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Pushing Glass (August 22, 2017)

Michael Kuperman, MD renal pathologist at arkana laboratories
By Michael Kuperman, MD

Aug 22, 2017

Light Chain Cast Nephropathy

An 85-year-old gentleman presents to the clinic with nephrotic range proteinuria and a creatinine of 10.0 mg/dl. He reports a 20 lb weight loss over the last 2 months and says that he is having trouble keeping down anything solid. A SPEP and UPEP show a monoclonal kappa band.

What is the best diagnosis?

a. Light Chain Cast Nephropathy
b. Light Chain Deposition Disease
c. Light Chain Tubulopathy
d. AL-Type Amyloidosis

Negative Lambeda IF StainPositive Kappa IF stain showing Light Chain Cast NephropathyNegative Lambda IF stainpositive Kappa stain for Light Chain Cast Nephropathy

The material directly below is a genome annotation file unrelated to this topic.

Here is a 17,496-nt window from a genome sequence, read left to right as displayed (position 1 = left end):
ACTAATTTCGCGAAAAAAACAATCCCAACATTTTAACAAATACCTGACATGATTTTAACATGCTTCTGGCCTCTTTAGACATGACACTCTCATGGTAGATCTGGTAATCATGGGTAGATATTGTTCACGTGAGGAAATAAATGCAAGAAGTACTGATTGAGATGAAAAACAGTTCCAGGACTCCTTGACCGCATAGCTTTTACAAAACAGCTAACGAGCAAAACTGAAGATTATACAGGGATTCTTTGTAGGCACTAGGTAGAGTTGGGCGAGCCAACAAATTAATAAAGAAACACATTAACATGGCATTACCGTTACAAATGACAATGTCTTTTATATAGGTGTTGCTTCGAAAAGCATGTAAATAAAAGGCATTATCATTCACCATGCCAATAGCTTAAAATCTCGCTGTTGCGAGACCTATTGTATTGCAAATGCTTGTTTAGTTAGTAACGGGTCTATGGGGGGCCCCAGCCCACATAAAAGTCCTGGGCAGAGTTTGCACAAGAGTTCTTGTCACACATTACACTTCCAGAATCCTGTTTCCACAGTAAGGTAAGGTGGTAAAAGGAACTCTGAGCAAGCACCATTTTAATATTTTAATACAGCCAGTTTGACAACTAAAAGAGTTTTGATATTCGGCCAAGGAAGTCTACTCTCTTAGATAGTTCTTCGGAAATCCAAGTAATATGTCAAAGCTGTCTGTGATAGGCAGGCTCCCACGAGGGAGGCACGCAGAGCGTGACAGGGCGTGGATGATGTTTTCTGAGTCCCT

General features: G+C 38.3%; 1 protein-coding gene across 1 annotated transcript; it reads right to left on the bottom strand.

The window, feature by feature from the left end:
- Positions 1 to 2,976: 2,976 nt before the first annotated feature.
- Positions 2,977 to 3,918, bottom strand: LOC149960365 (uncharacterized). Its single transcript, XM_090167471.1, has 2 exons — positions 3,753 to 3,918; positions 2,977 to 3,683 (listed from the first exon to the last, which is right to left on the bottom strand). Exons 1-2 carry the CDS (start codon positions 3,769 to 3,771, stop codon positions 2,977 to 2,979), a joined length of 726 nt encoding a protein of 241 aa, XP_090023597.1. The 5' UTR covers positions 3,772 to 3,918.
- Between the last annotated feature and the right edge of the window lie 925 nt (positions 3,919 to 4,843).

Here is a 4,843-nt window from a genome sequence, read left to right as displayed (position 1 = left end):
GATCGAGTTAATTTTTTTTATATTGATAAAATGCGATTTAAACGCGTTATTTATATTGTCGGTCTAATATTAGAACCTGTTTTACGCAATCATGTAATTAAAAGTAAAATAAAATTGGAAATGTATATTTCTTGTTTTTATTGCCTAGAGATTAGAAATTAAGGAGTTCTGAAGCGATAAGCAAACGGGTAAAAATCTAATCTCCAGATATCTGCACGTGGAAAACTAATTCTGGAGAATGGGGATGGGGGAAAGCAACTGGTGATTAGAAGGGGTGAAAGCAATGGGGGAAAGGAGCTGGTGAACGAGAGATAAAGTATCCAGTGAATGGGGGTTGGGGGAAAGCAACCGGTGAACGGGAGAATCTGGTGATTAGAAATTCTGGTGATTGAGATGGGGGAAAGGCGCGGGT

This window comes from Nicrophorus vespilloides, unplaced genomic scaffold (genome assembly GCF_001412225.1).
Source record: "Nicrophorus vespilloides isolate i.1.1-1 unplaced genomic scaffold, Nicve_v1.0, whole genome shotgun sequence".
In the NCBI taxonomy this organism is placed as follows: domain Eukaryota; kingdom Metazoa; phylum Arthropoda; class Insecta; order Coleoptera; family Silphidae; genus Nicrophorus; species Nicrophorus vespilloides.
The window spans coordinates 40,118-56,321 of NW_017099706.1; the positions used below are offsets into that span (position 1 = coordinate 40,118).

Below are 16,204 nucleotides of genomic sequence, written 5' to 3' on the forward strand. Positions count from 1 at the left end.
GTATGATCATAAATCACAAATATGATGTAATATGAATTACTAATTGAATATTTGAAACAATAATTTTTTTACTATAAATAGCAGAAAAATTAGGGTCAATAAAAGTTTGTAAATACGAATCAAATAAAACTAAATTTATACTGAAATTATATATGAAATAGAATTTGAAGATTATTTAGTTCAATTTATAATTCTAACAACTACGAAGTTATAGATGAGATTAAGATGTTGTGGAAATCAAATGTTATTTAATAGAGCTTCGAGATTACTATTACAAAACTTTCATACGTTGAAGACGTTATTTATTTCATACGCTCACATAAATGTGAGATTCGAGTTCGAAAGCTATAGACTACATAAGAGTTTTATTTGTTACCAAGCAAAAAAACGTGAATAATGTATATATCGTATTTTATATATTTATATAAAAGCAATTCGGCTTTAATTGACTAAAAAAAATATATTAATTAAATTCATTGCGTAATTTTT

Light Chain Cast Nephropathy

Light Chain Cast Nephropathy

The correct answer is a (light chain cast nephropathy).
The biopsy shows several fractured casts with a cell reaction. The casts are PAS-negative and “chatter” marks are identified. The brighter staining for kappa as compared to lambda within the casts confirms the presence of a light chain cast nephropathy. Light chain deposition disease is a paraproteinemia which involves deposition of light chains within the glomerular and tubular basement membranes. It is true that there would be restriction in this case, but the biopsy shows the presence of casts. Light chain tubulopathy is a paraproteinemia which involves crystal and crystalloid-like structures within the tubules which show kappa or lambda restriction. AL-type amyloidosis involves deposition of a Congo-red positive eosinophilic material within the kidney.






Quick note: This post is to be used for informational purposes only and does not constitute medical or health advice. Each person should consult their own doctor with respect to matters referenced. Arkana Laboratories assumes no liability for actions taken in reliance upon the information contained herein.